“While my source insisted that they weren’t going to pressure me into a conclusion regarding the provided information, I believe they want to use me, this team, and YBS in order to disrupt the upcoming elections for the Saenuri Party. Eleven of these twenty-seven members are forecasted to have close races—” Eun-sang paused briefly on that slide before switching to the next “—while another nine are important members on various committees who either have forecasted easy wins or are high-listed members of the party and all but guaranteed proportionally allotted seats. The final seven don’t appear to be significant outside of the seats they hold, but they are either connected to Chairman Ahn or have some of the more salacious information attached to them.”
“So it’s a mix of low-hanging fruit and key players, then,” Yoo-mi said. She scribbled something in the margins of Eun-sang’s notes and then turned to another page. “What does your source stand to gain from knocking seats out from under the Saenuri?”
Of course the Shark would zero in on that question. Eun-sang didn’t shy away from it, even though her answer was lacking. “I don’t know yet. I don’t know why they chose me, either, but I do know that they want us to move quickly. My source promised an exclusive of one month, but if they didn’t see any progress by then, they were going to give all the information to someone else. They want us scrambling to keep the exclusive instead of asking why.”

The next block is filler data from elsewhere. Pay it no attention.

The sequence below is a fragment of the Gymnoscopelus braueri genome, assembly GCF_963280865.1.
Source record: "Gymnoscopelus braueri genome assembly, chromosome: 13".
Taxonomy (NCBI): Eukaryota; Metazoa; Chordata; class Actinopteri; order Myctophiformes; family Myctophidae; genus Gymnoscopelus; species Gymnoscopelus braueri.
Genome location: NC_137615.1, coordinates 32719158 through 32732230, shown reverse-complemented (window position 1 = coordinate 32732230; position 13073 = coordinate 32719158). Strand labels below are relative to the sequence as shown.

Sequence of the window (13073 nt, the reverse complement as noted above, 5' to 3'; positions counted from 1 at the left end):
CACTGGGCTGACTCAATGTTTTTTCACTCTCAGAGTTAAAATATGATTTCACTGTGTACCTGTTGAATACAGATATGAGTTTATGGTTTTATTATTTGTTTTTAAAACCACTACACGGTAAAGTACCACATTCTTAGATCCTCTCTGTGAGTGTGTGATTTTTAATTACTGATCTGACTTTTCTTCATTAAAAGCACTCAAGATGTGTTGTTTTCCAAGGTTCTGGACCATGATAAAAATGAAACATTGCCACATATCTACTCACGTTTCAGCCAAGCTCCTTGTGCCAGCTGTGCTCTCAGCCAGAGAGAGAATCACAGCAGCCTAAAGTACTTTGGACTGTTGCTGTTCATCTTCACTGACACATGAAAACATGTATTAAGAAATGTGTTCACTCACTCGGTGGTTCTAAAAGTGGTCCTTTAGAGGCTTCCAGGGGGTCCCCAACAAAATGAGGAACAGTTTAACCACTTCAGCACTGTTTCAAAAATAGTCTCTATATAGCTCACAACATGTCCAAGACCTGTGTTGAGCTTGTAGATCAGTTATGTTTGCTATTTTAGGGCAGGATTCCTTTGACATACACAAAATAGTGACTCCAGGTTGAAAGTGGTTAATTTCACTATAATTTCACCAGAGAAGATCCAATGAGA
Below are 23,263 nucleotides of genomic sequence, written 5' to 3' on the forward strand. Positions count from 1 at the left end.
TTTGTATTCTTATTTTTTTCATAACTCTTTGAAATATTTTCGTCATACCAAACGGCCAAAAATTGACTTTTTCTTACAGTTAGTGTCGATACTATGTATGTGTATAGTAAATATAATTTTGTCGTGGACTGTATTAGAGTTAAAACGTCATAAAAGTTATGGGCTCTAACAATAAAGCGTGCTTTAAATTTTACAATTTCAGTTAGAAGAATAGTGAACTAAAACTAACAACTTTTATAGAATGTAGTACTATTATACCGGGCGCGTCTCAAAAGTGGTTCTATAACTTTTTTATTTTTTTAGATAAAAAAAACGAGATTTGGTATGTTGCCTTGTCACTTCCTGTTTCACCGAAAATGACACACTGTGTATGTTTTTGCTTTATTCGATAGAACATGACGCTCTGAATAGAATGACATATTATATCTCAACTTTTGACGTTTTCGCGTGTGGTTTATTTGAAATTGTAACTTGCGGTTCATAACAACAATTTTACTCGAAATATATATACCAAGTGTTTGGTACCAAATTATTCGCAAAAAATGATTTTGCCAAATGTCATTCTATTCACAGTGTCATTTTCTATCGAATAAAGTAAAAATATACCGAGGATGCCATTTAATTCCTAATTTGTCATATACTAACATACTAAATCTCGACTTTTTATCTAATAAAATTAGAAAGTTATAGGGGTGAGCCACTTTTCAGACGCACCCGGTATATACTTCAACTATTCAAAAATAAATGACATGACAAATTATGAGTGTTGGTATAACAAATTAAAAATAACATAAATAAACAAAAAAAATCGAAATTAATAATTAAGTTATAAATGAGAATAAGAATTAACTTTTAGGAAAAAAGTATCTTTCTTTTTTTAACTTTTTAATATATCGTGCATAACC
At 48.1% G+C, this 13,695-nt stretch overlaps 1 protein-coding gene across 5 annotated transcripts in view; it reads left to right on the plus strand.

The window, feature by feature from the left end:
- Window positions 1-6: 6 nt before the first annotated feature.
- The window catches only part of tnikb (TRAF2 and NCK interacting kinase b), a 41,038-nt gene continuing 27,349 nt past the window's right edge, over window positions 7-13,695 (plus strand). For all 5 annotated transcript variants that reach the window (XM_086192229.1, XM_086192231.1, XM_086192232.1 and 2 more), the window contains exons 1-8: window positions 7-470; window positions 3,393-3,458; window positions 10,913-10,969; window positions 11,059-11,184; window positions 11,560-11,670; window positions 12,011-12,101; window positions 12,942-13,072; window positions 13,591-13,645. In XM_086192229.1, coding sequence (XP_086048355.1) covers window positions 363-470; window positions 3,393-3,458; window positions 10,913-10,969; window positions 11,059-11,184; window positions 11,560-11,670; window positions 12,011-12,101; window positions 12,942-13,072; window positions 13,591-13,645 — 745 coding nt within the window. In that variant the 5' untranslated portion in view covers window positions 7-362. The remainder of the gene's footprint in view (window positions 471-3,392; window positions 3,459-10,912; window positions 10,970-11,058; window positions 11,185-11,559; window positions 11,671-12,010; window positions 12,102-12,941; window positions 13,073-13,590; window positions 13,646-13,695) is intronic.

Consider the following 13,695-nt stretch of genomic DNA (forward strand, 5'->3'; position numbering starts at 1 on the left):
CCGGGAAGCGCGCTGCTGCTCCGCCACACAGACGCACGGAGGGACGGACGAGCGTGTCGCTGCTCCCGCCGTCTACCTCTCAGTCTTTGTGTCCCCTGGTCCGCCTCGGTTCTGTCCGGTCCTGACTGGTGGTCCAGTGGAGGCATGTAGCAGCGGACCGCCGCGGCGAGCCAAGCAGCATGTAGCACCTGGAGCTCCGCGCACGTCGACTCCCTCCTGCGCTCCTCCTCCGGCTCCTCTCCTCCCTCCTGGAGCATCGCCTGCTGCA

That made Yoo-mi smile. It was a small, sharp thing, one that shouldn’t have made Eun-sang relax, but it did. “I have an idea on how to clear up as much white noise as possible so we can focus on the real stories: Chairman Ahn and whatever it is that my source really wants.”
Hyo-shin quickly fell into the rhythm on the set of My Undercover Romance, which he was grateful for. PD Jin and Assistant PD Jun had a well-organized crew, with a strong core of regulars who had worked together on several past productions and the rest having been picked up for this particular drama. So while he felt like the new guy on the team, Hyo-shin didn’t think it would take long for him to integrate with the other recent additions, like Yu-ri. Breaking into that inner core, though—that would be the challenge.
He spent all of Friday morning on set, babysitting one of the floodlights during an action sequence. Apart from a few position shifts between cuts, it didn’t need much of his attention. Hyo-shin spent his time watching what the other members of the light crew and the camera people were doing instead. He enjoyed trying to figure out what the finished scene would look like on tv, based on the positions of the cameras and the way the light fell.